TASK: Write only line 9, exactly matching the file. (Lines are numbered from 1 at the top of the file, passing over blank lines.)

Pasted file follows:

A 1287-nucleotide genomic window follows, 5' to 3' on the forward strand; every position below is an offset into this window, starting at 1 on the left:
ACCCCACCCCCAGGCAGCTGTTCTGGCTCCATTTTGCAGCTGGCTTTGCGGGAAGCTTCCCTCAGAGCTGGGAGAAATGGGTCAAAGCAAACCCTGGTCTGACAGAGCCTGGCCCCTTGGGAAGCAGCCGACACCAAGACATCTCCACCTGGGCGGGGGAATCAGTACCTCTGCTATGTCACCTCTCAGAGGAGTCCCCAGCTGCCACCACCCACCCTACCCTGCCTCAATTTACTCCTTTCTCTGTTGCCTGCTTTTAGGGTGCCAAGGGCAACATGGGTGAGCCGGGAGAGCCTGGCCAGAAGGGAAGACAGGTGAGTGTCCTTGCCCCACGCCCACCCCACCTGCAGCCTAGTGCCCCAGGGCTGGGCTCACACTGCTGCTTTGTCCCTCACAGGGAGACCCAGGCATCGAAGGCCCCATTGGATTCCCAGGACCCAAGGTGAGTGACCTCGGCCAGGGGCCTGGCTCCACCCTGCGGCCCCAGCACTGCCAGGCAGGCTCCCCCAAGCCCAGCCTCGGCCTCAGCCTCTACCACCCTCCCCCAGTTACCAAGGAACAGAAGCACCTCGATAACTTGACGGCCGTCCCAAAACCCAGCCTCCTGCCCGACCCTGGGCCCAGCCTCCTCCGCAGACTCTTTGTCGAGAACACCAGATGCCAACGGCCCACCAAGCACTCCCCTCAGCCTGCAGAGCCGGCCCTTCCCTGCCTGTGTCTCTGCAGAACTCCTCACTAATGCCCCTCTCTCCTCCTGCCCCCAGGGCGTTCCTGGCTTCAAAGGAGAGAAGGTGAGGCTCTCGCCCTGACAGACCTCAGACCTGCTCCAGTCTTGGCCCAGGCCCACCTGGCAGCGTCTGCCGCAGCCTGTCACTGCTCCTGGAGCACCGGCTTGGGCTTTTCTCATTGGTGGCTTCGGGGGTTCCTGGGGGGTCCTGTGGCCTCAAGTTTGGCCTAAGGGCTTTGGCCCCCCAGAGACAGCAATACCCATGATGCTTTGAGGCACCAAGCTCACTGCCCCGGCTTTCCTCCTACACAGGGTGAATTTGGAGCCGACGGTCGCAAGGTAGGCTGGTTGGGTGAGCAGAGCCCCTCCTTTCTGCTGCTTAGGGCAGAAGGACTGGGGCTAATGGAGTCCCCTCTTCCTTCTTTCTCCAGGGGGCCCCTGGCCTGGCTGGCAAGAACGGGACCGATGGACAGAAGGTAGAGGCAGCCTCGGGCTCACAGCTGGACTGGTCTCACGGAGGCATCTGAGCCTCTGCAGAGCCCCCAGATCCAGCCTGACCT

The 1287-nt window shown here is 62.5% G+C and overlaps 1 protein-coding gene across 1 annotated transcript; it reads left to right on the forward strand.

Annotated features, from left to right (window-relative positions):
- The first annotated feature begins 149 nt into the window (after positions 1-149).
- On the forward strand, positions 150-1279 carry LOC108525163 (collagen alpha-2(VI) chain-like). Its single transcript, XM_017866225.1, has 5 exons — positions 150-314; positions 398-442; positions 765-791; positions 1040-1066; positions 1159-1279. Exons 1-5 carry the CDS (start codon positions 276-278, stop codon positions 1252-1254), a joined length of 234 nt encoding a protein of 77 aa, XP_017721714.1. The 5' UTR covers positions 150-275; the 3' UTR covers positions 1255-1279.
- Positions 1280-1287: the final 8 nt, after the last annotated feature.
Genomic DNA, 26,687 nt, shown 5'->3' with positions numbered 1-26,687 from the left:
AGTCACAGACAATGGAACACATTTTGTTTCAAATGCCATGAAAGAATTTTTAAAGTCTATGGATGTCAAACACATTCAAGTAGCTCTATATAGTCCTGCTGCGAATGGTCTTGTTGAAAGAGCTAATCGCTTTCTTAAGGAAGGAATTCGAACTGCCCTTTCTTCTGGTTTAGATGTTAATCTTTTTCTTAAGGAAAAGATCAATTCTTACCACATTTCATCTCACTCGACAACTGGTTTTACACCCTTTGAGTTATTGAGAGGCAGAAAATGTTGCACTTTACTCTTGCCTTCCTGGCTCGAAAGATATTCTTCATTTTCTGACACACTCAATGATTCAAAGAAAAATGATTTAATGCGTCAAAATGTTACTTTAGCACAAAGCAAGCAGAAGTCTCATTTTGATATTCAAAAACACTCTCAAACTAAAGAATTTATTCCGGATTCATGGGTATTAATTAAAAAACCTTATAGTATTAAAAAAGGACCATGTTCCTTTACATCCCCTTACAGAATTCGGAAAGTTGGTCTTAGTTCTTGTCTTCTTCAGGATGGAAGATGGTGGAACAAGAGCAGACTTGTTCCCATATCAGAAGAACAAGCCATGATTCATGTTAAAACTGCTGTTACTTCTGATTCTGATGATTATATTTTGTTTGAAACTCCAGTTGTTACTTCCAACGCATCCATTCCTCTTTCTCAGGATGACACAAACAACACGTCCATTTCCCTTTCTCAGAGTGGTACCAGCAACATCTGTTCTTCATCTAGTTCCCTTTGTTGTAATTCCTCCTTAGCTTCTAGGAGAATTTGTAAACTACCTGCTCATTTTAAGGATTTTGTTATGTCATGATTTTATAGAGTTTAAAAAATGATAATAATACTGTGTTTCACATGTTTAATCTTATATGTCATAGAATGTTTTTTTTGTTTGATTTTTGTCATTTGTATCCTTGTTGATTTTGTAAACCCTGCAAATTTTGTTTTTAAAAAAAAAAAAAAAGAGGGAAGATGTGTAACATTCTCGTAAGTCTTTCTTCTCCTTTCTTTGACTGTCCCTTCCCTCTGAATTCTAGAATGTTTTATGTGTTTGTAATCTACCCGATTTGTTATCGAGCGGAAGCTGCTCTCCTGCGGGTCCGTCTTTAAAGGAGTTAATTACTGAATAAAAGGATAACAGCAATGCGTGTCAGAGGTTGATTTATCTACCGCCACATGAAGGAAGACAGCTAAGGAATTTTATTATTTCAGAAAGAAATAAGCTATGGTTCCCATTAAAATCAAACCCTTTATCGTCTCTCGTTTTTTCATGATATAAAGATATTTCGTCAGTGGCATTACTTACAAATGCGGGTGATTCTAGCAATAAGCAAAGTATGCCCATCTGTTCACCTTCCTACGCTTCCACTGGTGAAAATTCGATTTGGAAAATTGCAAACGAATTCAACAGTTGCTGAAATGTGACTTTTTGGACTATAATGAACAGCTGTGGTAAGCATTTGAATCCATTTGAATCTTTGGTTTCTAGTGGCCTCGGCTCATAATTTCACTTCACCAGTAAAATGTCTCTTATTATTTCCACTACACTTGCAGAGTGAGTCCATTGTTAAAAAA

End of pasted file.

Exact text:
AGTCACAGACAATGGAACACATTTTGTTTCAAATGCCATGAAAGAATTTTTAAAGTCTATGGATGTCAAACACATTCAAGTAGCTCTATATAGTCCTGCTGCGAATGGTCTTGTTGAAAGAGCTAATCGCTTTCTTAAGGAAGGAATTCGAACTGCCCTTTCTTCTGGTTTAGATGTTAATCTTTTTCTTAAGGAAAAGATCAATTCTTACCACATTTCATCTCACTCGACAACTGGTTTTACACCCTTTGAGTTATTGAGAGGCAGAAAATGTTGCACTTTACTCTTGCCTTCCTGGCTCGAAAGATATTCTTCATTTTCTGACACACTCAATGATTCAAAGAAAAATGATTTAATGCGTCAAAATGTTACTTTAGCACAAAGCAAGCAGAAGTCTCATTTTGATATTCAAAAACACTCTCAAACTAAAGAATTTATTCCGGATTCATGGGTATTAATTAAAAAACCTTATAGTATTAAAAAAGGACCATGTTCCTTTACATCCCCTTACAGAATTCGGAAAGTTGGTCTTAGTTCTTGTCTTCTTCAGGATGGAAGATGGTGGAACAAGAGCAGACTTGTTCCCATATCAGAAGAACAAGCCATGATTCATGTTAAAACTGCTGTTACTTCTGATTCTGATGATTATATTTTGTTTGAAACTCCAGTTGTTACTTCCAACGCATCCATTCCTCTTTCTCAGGATGACACAAACAACACGTCCATTTCCCTTTCTCAGAGTGGTACCAGCAACATCTGTTCTTCATCTAGTTCCCTTTGTTGTAATTCCTCCTTAGCTTCTAGGAGAATTTGTAAACTACCTGCTCATTTTAAGGATTTTGTTATGTCATGATTTTATAGAGTTTAAAAAATGATAATAATACTGTGTTTCACATGTTTAATCTTATATGTCATAGAATGTTTTTTTTGTTTGATTTTTGTCATTTGTATCCTTGTTGATTTTGTAAACCCTGCAAATTTTGTTTTTAAAAAAAAAAAAAAAGAGGGAAGATGTGTAACATTCTCGTAAGTCTTTCTTCTCCTTTCTTTGACTGTCCCTTCCCTCTGAATTCTAGAATGTTTTATGTGTTTGTAATCTACCCGATTTGTTATCGAGCGGAAGCTGCTCTCCTGCGGGTCCGTCTTTAAAGGAGTTAATTACTGAATAAAAGGATAACAGCAATGCGTGTCAGAGGTTGATTTATCTACCGCCACATGAAGGAAGACAGCTAAGGAATTTTATTATTTCAGAAAGAAATAAGCTATGGTTCCCATTAAAATCAAACCCTTTATCGTCTCTCGTTTTTTCATGATATAAAGATATTTCGTCAGTGGCATTACTTACAAATGCGGGTGATTCTAGCAATAAGCAAAGTATGCCCATCTGTTCACCTTCCTACGCTTCCACTGGTGAAAATTCGATTTGGAAAATTGCAAACGAATTCAACAGTTGCTGAAATGTGACTTTTTGGACTATAATGAACAGCTGTGGTAAGCATTTGAATCCATTTGAATCTTTGGTTTCTAGTGGCCTCGGCTCATAATTTCACTTCACCAGTAAAATGTCTCTTATTATTTCCACTACACTTGCAGAGTGAGTCCATTGTTAAAAAA